History 150: Exam 3 material
History 150: Exam 3 material 150
Popular in The West in the World
Popular in History
This 2 page Class Notes was uploaded by Rachel Rusnak on Monday March 21, 2016. The Class Notes belongs to 150 at Ball State University taught by Dr. Malone in Spring 2016. Since its upload, it has received 15 views. For similar materials see The West in the World in History at Ball State University.
Reviews for History 150: Exam 3 material
Report this Material
What is Karma?
Karma is the currency of StudySoup.
Date Created: 03/21/16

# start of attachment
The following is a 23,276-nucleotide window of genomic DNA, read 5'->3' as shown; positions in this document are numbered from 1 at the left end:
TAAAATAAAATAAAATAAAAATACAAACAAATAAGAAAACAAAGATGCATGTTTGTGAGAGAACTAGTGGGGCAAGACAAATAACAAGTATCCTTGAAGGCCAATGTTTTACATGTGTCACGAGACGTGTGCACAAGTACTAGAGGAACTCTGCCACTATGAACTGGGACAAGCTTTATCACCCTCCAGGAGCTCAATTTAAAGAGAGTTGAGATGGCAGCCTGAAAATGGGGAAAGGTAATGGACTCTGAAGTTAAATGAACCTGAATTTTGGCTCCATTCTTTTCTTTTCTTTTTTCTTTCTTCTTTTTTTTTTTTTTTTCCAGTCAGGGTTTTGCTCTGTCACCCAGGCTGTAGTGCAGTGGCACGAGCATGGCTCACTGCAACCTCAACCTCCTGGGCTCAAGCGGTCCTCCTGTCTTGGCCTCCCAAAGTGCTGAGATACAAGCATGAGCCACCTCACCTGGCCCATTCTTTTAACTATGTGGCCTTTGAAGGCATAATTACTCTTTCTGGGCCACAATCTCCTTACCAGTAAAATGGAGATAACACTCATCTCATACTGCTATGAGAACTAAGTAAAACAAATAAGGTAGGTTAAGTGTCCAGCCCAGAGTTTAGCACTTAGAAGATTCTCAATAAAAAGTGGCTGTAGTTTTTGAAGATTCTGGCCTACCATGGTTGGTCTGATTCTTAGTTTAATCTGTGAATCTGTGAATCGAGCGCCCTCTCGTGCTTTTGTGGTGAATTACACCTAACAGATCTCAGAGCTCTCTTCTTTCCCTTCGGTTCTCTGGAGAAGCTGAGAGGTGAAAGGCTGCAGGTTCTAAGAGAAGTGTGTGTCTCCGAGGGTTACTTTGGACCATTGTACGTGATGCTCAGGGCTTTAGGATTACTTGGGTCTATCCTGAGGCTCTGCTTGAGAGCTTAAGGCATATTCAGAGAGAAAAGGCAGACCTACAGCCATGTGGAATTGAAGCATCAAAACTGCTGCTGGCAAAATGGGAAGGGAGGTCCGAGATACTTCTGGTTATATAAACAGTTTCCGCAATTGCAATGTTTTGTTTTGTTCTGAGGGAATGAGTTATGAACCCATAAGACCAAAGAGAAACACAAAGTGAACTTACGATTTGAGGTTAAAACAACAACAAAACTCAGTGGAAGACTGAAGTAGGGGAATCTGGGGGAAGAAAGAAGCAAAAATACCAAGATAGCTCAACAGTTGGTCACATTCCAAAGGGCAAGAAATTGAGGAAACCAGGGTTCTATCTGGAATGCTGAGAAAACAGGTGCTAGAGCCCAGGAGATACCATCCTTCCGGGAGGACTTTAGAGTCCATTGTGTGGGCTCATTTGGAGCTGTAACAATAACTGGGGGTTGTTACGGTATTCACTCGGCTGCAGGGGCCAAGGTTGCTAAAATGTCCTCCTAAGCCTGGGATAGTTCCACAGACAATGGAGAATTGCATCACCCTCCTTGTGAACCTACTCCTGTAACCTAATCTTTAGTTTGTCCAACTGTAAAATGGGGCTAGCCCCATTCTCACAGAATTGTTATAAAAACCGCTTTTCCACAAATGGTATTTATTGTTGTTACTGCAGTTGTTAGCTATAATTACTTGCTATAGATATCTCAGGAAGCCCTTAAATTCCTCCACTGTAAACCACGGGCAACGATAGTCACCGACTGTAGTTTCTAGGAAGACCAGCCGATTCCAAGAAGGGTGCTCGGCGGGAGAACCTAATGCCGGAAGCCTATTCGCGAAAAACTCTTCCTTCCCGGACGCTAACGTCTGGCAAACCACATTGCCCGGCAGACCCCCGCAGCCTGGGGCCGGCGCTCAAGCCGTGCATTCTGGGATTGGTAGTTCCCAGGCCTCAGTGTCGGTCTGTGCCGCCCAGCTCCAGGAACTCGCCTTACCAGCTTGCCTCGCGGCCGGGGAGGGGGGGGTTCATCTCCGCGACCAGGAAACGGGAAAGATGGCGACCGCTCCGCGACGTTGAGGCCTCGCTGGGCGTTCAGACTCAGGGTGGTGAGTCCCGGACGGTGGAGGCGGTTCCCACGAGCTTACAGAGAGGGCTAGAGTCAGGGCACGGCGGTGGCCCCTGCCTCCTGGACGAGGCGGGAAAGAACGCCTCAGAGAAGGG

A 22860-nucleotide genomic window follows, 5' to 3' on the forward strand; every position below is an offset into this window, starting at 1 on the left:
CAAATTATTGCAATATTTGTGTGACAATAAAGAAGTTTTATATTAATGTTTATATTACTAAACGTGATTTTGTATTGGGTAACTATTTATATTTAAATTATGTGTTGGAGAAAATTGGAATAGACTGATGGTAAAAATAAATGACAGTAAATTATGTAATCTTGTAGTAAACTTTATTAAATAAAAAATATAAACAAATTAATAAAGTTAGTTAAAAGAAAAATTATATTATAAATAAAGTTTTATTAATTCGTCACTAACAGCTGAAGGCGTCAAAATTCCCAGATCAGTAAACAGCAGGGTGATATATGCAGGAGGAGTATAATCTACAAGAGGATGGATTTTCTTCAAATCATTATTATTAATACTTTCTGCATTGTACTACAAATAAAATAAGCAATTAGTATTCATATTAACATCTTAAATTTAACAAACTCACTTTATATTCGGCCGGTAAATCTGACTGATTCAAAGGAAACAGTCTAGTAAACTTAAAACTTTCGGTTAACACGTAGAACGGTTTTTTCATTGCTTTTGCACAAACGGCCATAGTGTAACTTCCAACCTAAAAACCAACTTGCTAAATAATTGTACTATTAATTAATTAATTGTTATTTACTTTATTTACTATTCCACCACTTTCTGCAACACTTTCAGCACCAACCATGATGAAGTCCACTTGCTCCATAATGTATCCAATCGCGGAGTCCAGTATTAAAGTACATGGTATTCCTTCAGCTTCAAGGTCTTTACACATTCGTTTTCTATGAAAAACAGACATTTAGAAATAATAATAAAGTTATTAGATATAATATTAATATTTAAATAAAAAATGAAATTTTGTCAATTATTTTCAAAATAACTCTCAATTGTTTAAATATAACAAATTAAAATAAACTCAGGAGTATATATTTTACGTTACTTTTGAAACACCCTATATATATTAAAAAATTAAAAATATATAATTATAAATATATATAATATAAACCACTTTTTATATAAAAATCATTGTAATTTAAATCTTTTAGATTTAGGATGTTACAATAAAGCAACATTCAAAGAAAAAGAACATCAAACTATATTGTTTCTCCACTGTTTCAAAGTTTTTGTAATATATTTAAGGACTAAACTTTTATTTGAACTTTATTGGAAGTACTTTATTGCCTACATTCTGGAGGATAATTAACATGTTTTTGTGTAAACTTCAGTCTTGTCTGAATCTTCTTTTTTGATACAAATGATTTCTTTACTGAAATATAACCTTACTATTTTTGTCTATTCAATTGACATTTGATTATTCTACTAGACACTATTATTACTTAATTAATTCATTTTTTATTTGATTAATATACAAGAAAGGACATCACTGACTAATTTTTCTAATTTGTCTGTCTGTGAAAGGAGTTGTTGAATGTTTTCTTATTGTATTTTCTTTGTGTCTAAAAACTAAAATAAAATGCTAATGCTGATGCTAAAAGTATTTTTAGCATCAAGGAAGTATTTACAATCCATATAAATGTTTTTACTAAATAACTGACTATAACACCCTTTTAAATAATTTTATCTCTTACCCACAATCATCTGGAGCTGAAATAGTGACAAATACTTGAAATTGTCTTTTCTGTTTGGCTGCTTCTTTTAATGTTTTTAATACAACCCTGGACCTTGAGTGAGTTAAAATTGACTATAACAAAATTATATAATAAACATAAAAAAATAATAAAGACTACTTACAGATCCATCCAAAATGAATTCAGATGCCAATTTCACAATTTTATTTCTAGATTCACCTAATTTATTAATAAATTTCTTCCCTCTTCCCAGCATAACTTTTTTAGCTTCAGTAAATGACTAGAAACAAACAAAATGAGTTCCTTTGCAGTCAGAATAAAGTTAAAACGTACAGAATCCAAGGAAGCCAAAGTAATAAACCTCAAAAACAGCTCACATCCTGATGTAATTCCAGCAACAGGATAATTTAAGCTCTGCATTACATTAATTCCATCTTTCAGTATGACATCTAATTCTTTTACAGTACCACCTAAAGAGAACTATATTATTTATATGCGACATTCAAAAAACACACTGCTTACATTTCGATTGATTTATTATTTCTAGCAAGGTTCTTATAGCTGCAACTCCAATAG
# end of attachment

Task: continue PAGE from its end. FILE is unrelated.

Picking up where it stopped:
3/21/16: The Aftermath of WWI The Aftermath of World War I ***test questions*** The war ended at 11:00 a.m. on November 11, 1918. Human cost: o People had not seen numbers like this before. o Many of them were young men. o Nearly 9 million men were killed. ½ of the German soldiers killed were under 25 years old. 2/3 of the British soldiers killed were under 30 years old. Commemoration of the war dead: o Needed to mark the men that gave their life during the war. o Made a dot on the landscape of many countries after the war. o These became a visible reminder of this deadly war. War memorials. The soldier as a statue was a very popular representation/ form of the memorial. The base of the memorial had the names of the soldiers from that area that did not return home. A novel approach to commemoration. Rolls of honor. Names appeared in places where that person had been associated. o Churches. o Schools. o Train stations. 1 Armistice Day. November 11, 1919. o New ritual introduced at 11:00 a.m. in Britain. All regular activity came to a standstill to remember those that did not return home. The Two Minute Silence. o Many rituals of remembrance for disastrous events came after this introduction. Disability. o About 1.5 million German men and about ¾ of a million British men were disabled. o British disability pension scheme. Paid on commission for the specific injury. o Facial injuries. The war stimulated the introduction of plastic surgery. Long, intense, and painful process. 3/21/16: The Aftermath of WWI Development in the creations of masks. The French called these men ‘the men with the broken faces’. o Francis Derwent Wood. A sculpture before the war. Became famous for the masks he created for the soldiers that had facial disfigurement. Light weight. Made from metal. Very thin. o Painful to wear when the metal rubbed against the sensitive skin. The Peace Settlement: o The Treaty of Versailles. Signed between he allied powers and Germany on June 28, 1919. The Big Three. o David Lloyd George. Britain. Wanted to “make Germany pay.” o Georges Clemenceau. France. Wanted “revenge” and “security for France.” o Woodrow Wilson. United States. Wanted a “fair and just peace.” Significant provisions: Germany lost their colonies. Germany was required to surrender territory in Europe. The Rhineland area of Germany was declared a demilitarized zone. Germany was forbidden to possess an air force, reduce its army to 100,000, and cut back its navy. “War Guilt” clause: o Germany had to accept responsibility of starting the war. o Reparation payments. At the conference they declared that Germany would pay $5 billion a year until 1921. In 1921 Germany was to pay $33 billion in war damages over the next 30 years.